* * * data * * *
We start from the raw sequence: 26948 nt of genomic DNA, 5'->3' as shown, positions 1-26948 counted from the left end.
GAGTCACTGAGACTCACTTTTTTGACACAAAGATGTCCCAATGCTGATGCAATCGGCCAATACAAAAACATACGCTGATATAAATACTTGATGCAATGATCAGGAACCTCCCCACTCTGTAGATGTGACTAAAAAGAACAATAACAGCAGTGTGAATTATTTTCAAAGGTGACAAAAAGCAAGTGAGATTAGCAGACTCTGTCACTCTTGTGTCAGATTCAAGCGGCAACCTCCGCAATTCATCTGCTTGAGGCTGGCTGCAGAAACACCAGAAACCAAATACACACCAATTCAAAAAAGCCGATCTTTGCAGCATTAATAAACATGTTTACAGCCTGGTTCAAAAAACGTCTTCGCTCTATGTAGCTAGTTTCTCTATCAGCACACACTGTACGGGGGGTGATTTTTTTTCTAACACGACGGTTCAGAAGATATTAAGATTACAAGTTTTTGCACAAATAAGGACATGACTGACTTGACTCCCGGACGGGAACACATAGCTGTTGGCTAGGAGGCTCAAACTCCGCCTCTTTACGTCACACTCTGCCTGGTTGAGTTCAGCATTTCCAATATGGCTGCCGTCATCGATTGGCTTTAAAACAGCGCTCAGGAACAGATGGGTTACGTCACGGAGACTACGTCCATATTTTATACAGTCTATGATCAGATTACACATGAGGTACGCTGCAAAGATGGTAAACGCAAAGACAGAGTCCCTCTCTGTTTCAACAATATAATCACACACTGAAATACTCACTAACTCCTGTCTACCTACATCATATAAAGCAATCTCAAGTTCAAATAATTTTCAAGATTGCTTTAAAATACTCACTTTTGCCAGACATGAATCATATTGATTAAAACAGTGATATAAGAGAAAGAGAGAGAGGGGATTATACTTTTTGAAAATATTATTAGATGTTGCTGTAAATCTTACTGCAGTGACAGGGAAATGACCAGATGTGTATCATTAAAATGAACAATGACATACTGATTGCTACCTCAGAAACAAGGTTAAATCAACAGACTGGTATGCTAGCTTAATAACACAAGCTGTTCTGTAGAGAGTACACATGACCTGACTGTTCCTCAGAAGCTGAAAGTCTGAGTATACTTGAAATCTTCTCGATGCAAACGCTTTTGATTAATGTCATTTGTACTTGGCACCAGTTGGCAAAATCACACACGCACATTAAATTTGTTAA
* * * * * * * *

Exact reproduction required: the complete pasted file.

We start from the raw sequence: 26948 nt of genomic DNA, 5'->3' as shown, positions 1-26948 counted from the left end.
GAGTCACTGAGACTCACTTTTTTGACACAAAGATGTCCCAATGCTGATGCAATCGGCCAATACAAAAACATACGCTGATATAAATACTTGATGCAATGATCAGGAACCTCCCCACTCTGTAGATGTGACTAAAAAGAACAATAACAGCAGTGTGAATTATTTTCAAAGGTGACAAAAAGCAAGTGAGATTAGCAGACTCTGTCACTCTTGTGTCAGATTCAAGCGGCAACCTCCGCAATTCATCTGCTTGAGGCTGGCTGCAGAAACACCAGAAACCAAATACACACCAATTCAAAAAAGCCGATCTTTGCAGCATTAATAAACATGTTTACAGCCTGGTTCAAAAAACGTCTTCGCTCTATGTAGCTAGTTTCTCTATCAGCACACACTGTACGGGGGGTGATTTTTTTTCTAACACGACGGTTCAGAAGATATTAAGATTACAAGTTTTTGCACAAATAAGGACATGACTGACTTGACTCCCGGACGGGAACACATAGCTGTTGGCTAGGAGGCTCAAACTCCGCCTCTTTACGTCACACTCTGCCTGGTTGAGTTCAGCATTTCCAATATGGCTGCCGTCATCGATTGGCTTTAAAACAGCGCTCAGGAACAGATGGGTTACGTCACGGAGACTACGTCCATATTTTATACAGTCTATGATCAGATTACACATGAGGTACGCTGCAAAGATGGTAAACGCAAAGACAGAGTCCCTCTCTGTTTCAACAATATAATCACACACTGAAATACTCACTAACTCCTGTCTACCTACATCATATAAAGCAATCTCAAGTTCAAATAATTTTCAAGATTGCTTTAAAATACTCACTTTTGCCAGACATGAATCATATTGATTAAAACAGTGATATAAGAGAAAGAGAGAGAGGGGATTATACTTTTTGAAAATATTATTAGATGTTGCTGTAAATCTTACTGCAGTGACAGGGAAATGACCAGATGTGTATCATTAAAATGAACAATGACATACTGATTGCTACCTCAGAAACAAGGTTAAATCAACAGACTGGTATGCTAGCTTAATAACACAAGCTGTTCTGTAGAGAGTACACATGACCTGACTGTTCCTCAGAAGCTGAAAGTCTGAGTATACTTGAAATCTTCTCGATGCAAACGCTTTTGATTAATGTCATTTGTACTTGGCACCAGTTGGCAAAATCACACACGCACATTAAATTTGTTAA